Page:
Power Through Numbers?

Occupy Wall Street (OWS) was a protest of a new breed. Fueled by mass marketing and messaging over social media sites, the original organizers were able to gain the world’s attention extremely quickly and spread their message rapidly. Although this may sound like the organizer’s dream- to reach millions of responders in minutes- this dream can easily turn into a nightmare.

Bill Wasik discussed in an article concerning flash mobs, groups that gather for a shared bond, have the potential to become uncontrollable and even violent. When the individuals become connected to the group, their feelings can become magnified and empowered. Power may come with numbers, but destabilization and disorganization follow. Waskik retells and an incident where the artist Kaskade tweeted for his followers to come to an impromptu block party. Only expecting about 1,000 fans to show-up, 5 times that amount came. When police became involved to help manage the size, a riot ensued. Within an hour, a seemingly innocent block party had turned into a dangerous disturbance.

OWS shared a fatal flaw to the Kaskade event; both eventually lost control to the masses that had responded. OWS’s message was an important one that needed to be brought to attention, and acted on, but as it grew stronger, the overwhelming response weakened the movement.




3 responses to “Power Through Numbers?

  1. coffeeshoprhino

    Any specific examples of OWS control issues?

  2. There were many riots at different OWS sites across the country, many of which erupted with police presence, just as the Kaskade event. The Oakland riot is probably the best well known one. For further information, here is an article on the Oakland http://www.theblaze.com/stories/full-blown-riots-erupt-as-occupy-oakland-gets-out-of-control-overnight/. There were also several riots in DC. Here is a video of one that was started simply out of group angst http://www.youtube.com/watch?v=mpDsogOy2IU. There was also a riot when the police attempted to clear the McPherson Square protest, and both police and civilians were injured. Here is an article on that riot as well http://www.myfoxdc.com/dpp/news/dc/us-park-police-officer-injured-by-thrown-bottle-at-occupy-dc-demonstration-still-ailing-020912. Also if anyone would like to read further on just general riots that took place within OWS and some of the reasoning behind them here is good article http://endoftheamericandream.com/archives/occupy-wall-street-mass-economic-riots-are-now-here-and-america-will-never-be-the-same.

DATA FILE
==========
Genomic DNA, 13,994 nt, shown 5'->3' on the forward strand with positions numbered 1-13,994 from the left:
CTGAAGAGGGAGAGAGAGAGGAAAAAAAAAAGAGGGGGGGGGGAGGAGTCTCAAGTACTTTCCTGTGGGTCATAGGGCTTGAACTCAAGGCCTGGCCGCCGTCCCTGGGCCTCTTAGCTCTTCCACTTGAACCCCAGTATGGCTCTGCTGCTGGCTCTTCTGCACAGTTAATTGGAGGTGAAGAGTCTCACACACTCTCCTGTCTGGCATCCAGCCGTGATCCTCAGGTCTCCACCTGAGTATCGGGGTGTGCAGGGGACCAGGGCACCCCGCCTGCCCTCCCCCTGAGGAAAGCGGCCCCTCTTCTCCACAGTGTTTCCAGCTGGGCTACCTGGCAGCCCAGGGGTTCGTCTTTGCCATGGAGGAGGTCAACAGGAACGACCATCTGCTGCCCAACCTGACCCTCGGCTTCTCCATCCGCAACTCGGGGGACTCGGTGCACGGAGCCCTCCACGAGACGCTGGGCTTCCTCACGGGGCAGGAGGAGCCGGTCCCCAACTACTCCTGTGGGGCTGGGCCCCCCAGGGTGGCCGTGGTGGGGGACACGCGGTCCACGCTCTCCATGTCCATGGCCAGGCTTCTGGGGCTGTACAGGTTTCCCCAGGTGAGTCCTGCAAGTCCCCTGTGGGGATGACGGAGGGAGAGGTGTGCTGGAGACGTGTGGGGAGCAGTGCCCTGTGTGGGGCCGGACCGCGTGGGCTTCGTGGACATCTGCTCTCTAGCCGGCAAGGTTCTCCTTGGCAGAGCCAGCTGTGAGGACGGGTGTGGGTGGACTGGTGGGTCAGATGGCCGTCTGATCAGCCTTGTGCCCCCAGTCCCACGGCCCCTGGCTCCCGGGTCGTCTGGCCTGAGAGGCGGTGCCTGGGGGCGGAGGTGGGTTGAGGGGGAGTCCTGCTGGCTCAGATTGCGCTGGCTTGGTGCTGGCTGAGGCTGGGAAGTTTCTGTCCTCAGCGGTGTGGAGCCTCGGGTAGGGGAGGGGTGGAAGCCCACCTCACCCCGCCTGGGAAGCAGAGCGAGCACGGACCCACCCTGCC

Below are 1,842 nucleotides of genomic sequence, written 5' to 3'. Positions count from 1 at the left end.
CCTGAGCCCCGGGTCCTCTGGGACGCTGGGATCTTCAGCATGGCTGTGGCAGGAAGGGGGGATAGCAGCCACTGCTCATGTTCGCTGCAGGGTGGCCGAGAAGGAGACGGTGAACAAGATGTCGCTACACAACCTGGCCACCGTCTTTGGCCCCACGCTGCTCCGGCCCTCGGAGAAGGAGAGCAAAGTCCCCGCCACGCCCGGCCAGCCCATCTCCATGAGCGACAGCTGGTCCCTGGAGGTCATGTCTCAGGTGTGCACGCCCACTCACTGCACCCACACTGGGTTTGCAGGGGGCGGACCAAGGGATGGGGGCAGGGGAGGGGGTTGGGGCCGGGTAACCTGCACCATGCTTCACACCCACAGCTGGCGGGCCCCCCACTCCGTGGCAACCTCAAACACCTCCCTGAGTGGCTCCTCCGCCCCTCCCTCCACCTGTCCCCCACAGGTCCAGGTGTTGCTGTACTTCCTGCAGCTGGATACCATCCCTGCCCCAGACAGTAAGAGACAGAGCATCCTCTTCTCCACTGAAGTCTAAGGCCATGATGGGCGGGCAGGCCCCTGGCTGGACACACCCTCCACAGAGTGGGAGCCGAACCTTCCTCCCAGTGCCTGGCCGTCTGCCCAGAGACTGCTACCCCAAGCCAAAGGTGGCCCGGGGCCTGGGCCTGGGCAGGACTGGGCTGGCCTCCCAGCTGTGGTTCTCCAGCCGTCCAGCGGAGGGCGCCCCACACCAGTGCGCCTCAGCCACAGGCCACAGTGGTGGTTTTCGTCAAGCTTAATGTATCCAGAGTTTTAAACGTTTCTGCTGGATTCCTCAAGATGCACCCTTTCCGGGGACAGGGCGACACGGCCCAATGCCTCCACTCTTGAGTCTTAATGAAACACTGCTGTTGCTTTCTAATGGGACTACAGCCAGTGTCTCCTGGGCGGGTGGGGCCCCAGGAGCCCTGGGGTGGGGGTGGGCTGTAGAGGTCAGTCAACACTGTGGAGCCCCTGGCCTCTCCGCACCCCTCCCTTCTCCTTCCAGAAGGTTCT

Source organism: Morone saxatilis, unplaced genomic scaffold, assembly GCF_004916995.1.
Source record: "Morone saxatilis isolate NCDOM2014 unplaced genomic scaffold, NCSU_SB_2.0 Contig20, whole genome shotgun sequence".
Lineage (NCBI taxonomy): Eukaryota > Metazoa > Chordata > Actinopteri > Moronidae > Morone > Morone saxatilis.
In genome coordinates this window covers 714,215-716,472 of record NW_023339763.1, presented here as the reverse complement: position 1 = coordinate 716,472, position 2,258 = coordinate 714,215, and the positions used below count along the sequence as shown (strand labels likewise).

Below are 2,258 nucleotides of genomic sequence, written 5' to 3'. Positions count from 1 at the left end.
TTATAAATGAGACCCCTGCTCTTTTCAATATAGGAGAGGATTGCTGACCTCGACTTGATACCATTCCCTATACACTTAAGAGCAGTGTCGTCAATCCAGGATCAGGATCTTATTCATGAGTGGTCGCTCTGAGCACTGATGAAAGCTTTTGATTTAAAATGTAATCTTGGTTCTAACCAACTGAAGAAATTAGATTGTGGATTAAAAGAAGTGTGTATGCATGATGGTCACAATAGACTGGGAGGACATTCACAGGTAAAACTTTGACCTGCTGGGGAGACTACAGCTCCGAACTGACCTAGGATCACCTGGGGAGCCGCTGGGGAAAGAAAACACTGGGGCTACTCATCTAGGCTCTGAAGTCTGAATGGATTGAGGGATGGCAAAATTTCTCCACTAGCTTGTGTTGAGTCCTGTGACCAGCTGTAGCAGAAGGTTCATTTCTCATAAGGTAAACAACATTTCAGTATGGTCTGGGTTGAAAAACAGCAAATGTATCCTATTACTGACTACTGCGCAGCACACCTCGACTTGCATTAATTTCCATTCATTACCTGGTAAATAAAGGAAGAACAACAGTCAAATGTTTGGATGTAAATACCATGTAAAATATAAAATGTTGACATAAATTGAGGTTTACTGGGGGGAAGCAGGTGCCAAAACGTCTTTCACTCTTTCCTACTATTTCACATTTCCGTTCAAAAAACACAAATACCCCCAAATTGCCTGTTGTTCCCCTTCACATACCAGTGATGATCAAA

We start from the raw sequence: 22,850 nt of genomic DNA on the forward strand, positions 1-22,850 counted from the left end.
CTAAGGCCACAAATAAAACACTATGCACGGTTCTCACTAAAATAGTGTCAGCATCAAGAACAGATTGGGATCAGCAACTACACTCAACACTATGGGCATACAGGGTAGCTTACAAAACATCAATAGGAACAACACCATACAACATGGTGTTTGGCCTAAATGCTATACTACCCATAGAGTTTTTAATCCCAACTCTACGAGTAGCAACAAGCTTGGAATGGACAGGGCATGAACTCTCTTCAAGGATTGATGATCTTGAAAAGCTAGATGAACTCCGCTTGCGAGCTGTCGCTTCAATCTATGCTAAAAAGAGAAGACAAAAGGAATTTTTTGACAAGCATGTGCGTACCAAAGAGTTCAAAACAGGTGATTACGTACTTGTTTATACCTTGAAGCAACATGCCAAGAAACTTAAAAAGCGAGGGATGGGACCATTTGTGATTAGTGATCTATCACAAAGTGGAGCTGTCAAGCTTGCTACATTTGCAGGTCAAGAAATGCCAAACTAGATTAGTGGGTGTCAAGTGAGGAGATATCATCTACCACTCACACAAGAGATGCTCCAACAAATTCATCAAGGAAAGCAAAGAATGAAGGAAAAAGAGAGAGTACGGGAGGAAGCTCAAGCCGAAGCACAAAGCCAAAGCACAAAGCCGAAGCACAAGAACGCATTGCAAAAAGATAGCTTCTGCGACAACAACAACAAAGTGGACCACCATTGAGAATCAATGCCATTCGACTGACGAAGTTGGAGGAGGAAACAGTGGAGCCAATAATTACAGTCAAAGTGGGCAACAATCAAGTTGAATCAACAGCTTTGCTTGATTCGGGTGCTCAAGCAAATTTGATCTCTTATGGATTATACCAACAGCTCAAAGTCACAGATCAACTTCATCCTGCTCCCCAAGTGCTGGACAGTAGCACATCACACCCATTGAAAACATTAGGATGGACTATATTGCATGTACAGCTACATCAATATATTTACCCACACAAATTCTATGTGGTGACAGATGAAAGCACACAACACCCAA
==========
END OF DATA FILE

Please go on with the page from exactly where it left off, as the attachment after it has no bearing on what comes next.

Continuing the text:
3. The collapse of the movement is the result of, in part, a collapse in the structure of logistics. Without having the detailed coordination of people, supplies, and even ideas, no organization, or in this case movement, will ever be efficient and effective in the long run.

    Take a look at this article if you may, http://www.theatlanticwire.com/politics/2011/09/call-your-mom-logistics-occupying-wall-street/43014/. In it, an organizer of OWS named Mary explains some of the flaws in the OWS logistical approach. First, she emphasized the lack of centralization within the movement, by citing a situation, where somebody on the media committee would have no idea who Mary was, who focuses more on the legal side of issues. Because of the large scale of operation within OWS, it’s harder to for everybody to be on the same page.

    Another instance cited in the article is the OWS response to the NY Times attacking them saying that they have a “lack of cohesion” and basically fail to implement a solid and direct message from the beginning. OWS’s response was an idea of their own newspaper. There were two distinct sides advocating various directions for the newspaper, though. One side wanted all-encompassing demands while the other side wanted to engage the system more indirectly.

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